Friday, December 16, 2011

The sourpuss in the middle of this picture is me, 1970, at Christmas time.  I'm 11 years old.

Okay.  Now, let's start with the movie list.

Movies watched in November 2011:

1.) The Parent Trap, dir. David Swift, 1961
2.) Phantom Lady, dir. Robert Siodmak, 1944
3.) Louis Sullivan: The Struggle for American Architecture, dir. Mark Richard Smith, 2010
4.) I Am Love, dir. Luca Guadagnino, 2009
5.) West Side Story, dir. Ernest Lehman, 1961
6.) The River, dir. Jean Renoir, 1951
7.) The Goddess, dir. John Cromwell, 1958
8.) Bridesmaids, dir. by Paul Feig, 2011
9.) Hugo, dir. Martin Scorcese, 2011
10.) The Assasination of Jesse James by the Coward Robert Ford, dir. Andrew Dominik, 2007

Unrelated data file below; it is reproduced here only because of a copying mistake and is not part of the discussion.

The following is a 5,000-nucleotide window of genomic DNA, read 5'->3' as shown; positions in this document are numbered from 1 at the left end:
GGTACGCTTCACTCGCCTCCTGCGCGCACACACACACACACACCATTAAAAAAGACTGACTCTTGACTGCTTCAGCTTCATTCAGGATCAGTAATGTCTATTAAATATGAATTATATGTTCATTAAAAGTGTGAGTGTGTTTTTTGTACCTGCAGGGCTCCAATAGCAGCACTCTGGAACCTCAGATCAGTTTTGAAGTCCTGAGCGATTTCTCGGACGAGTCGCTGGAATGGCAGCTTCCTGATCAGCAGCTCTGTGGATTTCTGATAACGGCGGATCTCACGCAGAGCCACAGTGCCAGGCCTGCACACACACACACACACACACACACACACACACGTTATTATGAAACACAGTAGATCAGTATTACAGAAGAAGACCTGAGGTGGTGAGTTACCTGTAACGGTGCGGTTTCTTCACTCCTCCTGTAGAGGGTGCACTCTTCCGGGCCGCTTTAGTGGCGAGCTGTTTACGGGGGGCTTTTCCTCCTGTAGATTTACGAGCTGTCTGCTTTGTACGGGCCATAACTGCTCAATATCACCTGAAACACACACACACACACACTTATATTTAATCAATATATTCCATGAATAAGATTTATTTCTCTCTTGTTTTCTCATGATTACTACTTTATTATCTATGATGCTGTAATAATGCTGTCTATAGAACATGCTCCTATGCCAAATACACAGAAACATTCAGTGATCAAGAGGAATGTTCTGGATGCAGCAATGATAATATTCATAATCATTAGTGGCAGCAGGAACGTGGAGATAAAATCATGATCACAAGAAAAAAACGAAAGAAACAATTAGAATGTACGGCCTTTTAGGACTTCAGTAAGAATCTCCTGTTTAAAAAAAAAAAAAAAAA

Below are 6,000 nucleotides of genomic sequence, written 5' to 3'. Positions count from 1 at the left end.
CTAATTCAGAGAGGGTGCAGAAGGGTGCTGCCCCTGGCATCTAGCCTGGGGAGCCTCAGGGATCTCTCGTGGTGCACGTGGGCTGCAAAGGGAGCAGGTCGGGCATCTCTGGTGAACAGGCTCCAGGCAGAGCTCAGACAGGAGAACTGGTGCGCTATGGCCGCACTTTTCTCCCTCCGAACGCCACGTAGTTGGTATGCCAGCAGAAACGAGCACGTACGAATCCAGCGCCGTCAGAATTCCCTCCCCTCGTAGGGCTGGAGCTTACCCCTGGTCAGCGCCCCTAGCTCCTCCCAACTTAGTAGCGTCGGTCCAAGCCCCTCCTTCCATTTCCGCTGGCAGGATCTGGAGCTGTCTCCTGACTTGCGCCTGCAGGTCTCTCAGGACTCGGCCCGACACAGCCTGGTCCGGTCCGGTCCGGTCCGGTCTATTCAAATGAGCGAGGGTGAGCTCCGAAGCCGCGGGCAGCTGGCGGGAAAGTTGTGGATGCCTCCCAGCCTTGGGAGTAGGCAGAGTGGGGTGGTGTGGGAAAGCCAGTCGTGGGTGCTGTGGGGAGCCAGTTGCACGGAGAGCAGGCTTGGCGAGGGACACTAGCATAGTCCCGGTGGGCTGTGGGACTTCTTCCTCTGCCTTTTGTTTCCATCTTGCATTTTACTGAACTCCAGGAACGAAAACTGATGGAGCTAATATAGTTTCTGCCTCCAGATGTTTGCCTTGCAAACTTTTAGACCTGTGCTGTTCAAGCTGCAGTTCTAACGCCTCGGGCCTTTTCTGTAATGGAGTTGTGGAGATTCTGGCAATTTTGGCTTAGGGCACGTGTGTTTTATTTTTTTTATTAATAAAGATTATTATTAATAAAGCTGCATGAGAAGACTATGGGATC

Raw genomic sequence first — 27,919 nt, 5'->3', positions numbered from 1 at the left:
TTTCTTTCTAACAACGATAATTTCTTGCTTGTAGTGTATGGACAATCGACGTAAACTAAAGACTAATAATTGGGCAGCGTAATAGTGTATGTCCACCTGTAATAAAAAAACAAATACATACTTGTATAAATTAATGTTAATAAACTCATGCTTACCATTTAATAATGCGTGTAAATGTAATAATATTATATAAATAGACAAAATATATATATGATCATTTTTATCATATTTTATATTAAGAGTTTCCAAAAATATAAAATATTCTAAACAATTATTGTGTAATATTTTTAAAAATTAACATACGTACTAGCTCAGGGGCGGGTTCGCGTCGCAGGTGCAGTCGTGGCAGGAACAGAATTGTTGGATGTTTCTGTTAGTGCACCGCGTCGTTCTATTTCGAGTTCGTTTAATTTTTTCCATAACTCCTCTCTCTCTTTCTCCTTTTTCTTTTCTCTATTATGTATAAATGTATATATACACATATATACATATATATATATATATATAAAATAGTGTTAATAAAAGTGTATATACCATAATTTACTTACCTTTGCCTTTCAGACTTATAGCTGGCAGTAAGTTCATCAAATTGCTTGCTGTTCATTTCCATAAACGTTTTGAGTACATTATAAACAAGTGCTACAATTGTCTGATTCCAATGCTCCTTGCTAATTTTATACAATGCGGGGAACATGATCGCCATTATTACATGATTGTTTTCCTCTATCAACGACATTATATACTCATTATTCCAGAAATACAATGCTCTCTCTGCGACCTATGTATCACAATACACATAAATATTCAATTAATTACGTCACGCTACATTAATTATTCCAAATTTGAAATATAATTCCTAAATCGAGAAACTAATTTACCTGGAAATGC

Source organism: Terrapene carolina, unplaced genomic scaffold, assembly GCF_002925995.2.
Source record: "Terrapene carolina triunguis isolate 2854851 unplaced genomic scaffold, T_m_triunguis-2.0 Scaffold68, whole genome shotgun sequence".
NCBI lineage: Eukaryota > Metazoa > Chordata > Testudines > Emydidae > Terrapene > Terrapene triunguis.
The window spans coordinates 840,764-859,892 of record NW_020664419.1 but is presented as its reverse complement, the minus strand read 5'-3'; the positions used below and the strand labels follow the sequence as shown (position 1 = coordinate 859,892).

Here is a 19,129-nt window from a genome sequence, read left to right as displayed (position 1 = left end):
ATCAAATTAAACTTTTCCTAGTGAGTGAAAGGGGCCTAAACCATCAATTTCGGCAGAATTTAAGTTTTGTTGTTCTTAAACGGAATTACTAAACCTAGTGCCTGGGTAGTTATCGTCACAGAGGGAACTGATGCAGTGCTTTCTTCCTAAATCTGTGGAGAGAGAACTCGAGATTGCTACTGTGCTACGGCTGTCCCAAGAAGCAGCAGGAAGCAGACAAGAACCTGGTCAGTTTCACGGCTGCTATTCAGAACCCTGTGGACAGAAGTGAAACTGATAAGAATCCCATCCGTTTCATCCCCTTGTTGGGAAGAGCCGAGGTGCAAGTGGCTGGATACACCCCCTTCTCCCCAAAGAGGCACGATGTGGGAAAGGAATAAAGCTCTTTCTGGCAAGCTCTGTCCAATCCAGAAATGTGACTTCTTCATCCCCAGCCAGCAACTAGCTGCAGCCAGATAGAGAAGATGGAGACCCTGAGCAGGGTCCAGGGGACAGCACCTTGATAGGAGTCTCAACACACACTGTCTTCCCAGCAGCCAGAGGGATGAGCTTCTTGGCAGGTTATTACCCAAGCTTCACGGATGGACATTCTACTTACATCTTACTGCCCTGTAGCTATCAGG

11.) The Spiral Staircase, dir. Robert Siodmak, 1945
12.) Moneyball, dir. Bennett Miller, 2011

It was a glorious month for movies.  I would say the highlight was "The River" by Jean Renoir.  I've been wanting to see this movie for a very long time, and my mother-in-law gave it to Mulan for her 12th birthday.  We all watched it together as a family, and then we watched all the wonderous extras on the DVD.  Then, on Thanksgiving, we all watched it again along with our dinner guests.  Our friends also have a 12 year-old daughter and I think this film was just the perfect after-dinner experience.  One of the all-time great coming-of-age movies.  It's like watching an epic poem.